Why Brands Must Add Brand Licensing To Their Marketing Mix

Being a market leader means you need to constantly acquire new customers to grow your brand. There will, inevitably, come a point when the opportunity arises to develop new products that are beyond the company’s core competency and this is where ‘Brand Licensing’ comes into play.

Brand licensing is a big business around the world. According to the International Licensing Industry Merchandisers’ Association (LIMA), the retail sales of licensed products crossed $270 billion last year!

Through a brand licensing agreement, the owner of a brand (trademark)- the licensor- can allow third parties- the licensees- to use their trademark on pre-defined products under certain conditions in return for a royalty payment. Brand Licensing allows brand owners to extend their brand through third parties in a controlled manner. A licensing agreement stipulates who will use the brand, how the brand will be used, where it will be used, and for how long.

Here are the top 4 reasons why leading brands must explore brand licensing:

1. Grow Brand Value

Brand licensing partnerships allows brands/licensors to explore and expand into new product lines, which can help in significant expansion of their customer base.

The tire brand ‘Goodyear’ began its licensing program in 2001, and now has over 100 licensee partners that sell Goodyear-branded products in 164 countries across the globe, including automotive accessories, footwear and lifestyle products. According to Goodyear’s Director of licensing, "Our focus is on reinforcing the Goodyear brand message and touching current and potential buyers".

Similarly, the leading tools & home products brand ‘Black+Decker’ has licensed products such as coffee machines, steam irons, safety shoes, garden tools etc. which helps expose the brand to new consumers, across several new retail touchpoints and builds brand awareness and equity.

Many consumers may not be able to afford high-end designer clothing from brands such as Gucci and Chanel, but they can still be targeted through more accessible products such as fragrances or eyewear, which are usually licensed, and the same consumers are likely to buy more premium products from these brands as they move up the income ladder. Tobacco and liquor brands have also utilized brand licensing to bypass advertising bans in their core categories; their goal is usually to enhance brand value, not to earn additional money. Thus, brand owners with experience in licensing, view it as a critical component of their Marketing Mix to create positive associations among core consumers, and create new ones.

 

2. Financial Benefit

While royalty income may not be the primary reason for most brands to enter licensing, it has become a significant profit center for several brand owners. Leading corporates such as General Motors, Electrolux, P&G, Caterpillar, Ferrari, The Hershey Co., Ralph Lauren, Whirlpool and Stanley Black & Decker are quite active in this business and each of them sell licensed products in excess of $1.5 Billion each year through such licensing partnerships.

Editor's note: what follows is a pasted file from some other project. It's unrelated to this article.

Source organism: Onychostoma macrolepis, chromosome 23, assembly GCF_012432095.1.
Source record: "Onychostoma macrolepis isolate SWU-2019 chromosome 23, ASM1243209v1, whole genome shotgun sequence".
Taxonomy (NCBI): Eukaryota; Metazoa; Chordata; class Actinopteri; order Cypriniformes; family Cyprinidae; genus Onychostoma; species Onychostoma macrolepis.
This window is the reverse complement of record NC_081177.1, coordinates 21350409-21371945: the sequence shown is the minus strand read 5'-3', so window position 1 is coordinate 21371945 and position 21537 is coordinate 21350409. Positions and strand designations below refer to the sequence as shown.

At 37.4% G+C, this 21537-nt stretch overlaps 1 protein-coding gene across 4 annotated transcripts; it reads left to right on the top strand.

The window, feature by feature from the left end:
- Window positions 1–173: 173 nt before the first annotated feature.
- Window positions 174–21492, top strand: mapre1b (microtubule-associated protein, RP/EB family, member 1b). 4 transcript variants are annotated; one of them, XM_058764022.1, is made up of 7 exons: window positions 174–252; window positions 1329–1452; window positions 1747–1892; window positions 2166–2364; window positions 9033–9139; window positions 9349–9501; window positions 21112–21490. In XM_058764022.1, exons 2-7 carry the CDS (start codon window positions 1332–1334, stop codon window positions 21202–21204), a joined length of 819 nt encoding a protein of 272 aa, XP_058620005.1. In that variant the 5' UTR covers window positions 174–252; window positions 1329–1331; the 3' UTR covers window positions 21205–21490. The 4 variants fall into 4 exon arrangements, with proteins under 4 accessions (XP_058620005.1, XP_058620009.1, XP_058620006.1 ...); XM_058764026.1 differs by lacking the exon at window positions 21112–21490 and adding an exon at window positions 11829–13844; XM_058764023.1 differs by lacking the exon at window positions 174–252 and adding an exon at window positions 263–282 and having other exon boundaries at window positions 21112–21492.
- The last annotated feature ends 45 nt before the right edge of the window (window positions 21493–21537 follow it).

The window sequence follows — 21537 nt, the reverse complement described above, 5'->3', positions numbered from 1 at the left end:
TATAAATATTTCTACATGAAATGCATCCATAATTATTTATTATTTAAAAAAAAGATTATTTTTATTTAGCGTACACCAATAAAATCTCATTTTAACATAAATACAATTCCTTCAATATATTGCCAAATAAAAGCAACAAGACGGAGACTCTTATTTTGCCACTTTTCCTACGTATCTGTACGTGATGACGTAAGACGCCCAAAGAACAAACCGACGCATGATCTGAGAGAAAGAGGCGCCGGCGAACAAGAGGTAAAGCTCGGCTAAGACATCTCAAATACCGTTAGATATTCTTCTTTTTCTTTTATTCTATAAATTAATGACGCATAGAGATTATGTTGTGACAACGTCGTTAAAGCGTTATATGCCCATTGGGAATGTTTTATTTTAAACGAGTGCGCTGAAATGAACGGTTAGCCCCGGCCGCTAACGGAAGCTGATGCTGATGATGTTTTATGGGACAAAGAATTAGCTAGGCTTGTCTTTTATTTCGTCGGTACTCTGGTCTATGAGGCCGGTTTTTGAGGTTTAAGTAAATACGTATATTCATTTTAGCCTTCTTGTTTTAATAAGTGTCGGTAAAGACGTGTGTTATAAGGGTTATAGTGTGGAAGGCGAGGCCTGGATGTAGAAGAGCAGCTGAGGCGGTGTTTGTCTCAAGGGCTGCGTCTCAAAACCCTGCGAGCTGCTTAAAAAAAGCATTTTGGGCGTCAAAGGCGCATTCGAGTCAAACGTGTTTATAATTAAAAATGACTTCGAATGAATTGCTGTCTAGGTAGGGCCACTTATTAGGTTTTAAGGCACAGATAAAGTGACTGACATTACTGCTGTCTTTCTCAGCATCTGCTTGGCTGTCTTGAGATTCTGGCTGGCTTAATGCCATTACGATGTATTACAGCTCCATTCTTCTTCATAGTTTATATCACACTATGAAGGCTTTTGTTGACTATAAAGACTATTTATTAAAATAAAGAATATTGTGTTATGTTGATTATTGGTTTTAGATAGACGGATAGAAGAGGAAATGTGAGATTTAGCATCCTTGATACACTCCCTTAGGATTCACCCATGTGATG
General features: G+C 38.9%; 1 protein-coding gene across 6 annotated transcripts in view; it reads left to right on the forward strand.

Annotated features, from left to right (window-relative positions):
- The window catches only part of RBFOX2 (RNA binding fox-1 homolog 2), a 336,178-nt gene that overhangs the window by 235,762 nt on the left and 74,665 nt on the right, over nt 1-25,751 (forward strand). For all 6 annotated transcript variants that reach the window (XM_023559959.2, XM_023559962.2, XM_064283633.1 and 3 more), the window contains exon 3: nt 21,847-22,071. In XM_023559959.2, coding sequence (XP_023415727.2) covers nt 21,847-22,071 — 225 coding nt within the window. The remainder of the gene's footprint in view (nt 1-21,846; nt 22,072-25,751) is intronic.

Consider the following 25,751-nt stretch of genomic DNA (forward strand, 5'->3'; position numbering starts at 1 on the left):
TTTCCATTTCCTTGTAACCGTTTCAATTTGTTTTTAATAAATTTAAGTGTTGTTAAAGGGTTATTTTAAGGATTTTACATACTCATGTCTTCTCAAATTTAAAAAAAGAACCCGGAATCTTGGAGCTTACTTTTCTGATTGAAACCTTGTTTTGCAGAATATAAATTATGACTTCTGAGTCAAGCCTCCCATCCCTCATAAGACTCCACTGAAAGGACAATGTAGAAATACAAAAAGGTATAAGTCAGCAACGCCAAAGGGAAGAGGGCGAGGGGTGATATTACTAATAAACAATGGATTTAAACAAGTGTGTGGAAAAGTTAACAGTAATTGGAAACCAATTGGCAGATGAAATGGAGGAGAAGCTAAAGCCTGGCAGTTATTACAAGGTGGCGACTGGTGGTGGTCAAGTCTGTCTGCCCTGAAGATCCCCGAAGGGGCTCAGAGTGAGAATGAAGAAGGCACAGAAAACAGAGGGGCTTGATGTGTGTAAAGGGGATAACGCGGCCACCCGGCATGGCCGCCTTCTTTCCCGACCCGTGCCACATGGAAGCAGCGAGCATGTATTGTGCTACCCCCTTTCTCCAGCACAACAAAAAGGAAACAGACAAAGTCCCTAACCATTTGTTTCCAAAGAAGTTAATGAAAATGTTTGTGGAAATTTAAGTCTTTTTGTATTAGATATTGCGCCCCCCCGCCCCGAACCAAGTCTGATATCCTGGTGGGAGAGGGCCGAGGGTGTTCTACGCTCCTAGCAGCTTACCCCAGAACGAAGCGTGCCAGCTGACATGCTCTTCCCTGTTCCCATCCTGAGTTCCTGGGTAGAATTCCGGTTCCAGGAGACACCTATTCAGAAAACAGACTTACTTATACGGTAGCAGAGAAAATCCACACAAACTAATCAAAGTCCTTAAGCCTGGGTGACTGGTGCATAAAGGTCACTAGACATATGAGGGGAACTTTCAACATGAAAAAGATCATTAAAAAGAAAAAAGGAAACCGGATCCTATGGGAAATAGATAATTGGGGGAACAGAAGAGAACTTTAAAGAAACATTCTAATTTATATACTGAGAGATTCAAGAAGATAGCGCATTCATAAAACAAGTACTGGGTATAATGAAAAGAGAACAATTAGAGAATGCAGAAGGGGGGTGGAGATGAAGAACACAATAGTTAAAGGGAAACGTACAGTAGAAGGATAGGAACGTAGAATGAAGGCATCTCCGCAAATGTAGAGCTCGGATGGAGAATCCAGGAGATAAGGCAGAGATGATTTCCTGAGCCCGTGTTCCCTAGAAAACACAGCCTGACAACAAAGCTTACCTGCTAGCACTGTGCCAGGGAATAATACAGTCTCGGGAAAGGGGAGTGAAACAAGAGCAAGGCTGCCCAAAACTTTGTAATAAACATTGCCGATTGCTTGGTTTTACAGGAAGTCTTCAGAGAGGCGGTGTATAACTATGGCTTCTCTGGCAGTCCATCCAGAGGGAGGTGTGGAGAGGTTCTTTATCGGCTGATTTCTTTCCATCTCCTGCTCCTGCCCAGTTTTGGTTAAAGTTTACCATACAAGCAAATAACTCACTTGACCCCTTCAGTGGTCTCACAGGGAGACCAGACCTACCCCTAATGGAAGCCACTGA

A large percentage of licensing revenues, as compared to revenues from core business, go directly to the bottom line. Typically, costs of licensing could vary from 10% to 60% of royalty revenues – a new licensing program requires a much higher cost ratio than an established program with many successful licensees.

3. Lower Risk
Brand Extension is a risky business. Even the most high-profile brands have burnt their fingers trying to get into new product categories as they chase new markets and new consumers. Smart brand owners have used licensing partnerships to enter new areas and have been able to also do away with the overheads and learning curve associated with launching a new product from scratch.

Licensing is a low-risk tool for brand owners to extend their product lines into areas where they do not have product development capabilities, manufacturing infrastructure or existing distribution channels. Licensees with expertise and infrastructure relevant to the new categories would be far better equipped to manage the brand extension while the brand owner continues to focus on growing the core business.

 

4. Trademark Protection
A trademark might be registered for multiple products and services, but it is generally not feasible for the brand owner to be active across all such products and services. Since trademark rights arise from the use or intent to use a mark, brand licensing can help strengthen a trademark by expanding its use to new products outside the licensor’s core categories. Also, if the trademark happens to be exploited by unauthorized manufacturers, it may expose consumers to low quality and potentially hazardous products that don’t hold to the safety and quality standards that other branded products are held to, which could harm consumers and cause serious damage to the brand image. Thus, trademark protection is an important reason, especially for corporate brands, to set up licensing programs.

Conclusion

Brand Licensing should be an integral part of marketing mix, given the high stakes and the opportunity. Brands should not wait to reach a point of stagnation, before exploring licensing opportunities. Rather they should maximise the superior leverage that comes from being the first ones to extend into new categories, beyond their core products and consolidate their lead against the competition.

So if you are a leading brand, and you decide to extend your brand into new business areas, then as a first step, a complete licensing strategy is required to be put together, along with selection of a well-experienced brand licensing agency that can help you develop, execute and manage the entire brand licensing program.

Also published at: Exchange4Media

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